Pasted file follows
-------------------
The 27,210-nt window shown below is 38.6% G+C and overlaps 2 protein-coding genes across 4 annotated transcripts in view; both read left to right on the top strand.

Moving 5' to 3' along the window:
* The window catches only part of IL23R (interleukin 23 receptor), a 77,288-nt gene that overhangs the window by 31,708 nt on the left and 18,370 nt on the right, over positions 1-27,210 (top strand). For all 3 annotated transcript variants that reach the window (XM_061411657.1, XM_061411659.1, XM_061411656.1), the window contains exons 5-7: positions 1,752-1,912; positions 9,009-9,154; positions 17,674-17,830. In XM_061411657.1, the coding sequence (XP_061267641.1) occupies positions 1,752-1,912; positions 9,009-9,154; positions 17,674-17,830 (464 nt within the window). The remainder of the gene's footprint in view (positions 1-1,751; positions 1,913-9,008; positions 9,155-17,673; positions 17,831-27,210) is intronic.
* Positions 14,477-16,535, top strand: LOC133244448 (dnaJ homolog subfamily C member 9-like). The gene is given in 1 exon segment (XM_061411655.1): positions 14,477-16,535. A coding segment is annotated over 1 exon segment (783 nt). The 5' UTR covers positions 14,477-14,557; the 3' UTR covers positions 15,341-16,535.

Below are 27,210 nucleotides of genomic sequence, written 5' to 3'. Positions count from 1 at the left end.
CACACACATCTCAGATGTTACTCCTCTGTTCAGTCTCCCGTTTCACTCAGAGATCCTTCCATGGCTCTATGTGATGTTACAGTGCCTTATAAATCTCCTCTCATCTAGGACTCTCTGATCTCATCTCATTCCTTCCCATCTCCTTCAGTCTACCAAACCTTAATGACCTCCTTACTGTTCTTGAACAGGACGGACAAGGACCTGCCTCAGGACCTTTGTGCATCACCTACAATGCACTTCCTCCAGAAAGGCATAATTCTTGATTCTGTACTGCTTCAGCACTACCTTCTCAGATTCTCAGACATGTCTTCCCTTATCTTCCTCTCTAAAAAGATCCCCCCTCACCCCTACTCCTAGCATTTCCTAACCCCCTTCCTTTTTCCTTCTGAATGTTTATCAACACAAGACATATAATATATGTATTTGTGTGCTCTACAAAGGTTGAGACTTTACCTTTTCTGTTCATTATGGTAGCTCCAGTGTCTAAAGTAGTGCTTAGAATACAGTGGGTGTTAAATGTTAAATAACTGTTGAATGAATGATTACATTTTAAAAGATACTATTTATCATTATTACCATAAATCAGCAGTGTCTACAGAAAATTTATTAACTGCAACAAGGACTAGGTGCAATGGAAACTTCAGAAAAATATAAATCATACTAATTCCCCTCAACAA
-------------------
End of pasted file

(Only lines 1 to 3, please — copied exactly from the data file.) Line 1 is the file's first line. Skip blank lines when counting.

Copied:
The 27,210-nt window shown below is 38.6% G+C and overlaps 2 protein-coding genes across 4 annotated transcripts in view; both read left to right on the top strand.

Moving 5' to 3' along the window:
* The window catches only part of IL23R (interleukin 23 receptor), a 77,288-nt gene that overhangs the window by 31,708 nt on the left and 18,370 nt on the right, over positions 1-27,210 (top strand). For all 3 annotated transcript variants that reach the window (XM_061411657.1, XM_061411659.1, XM_061411656.1), the window contains exons 5-7: positions 1,752-1,912; positions 9,009-9,154; positions 17,674-17,830. In XM_061411657.1, the coding sequence (XP_061267641.1) occupies positions 1,752-1,912; positions 9,009-9,154; positions 17,674-17,830 (464 nt within the window). The remainder of the gene's footprint in view (positions 1-1,751; positions 1,913-9,008; positions 9,155-17,673; positions 17,831-27,210) is intronic.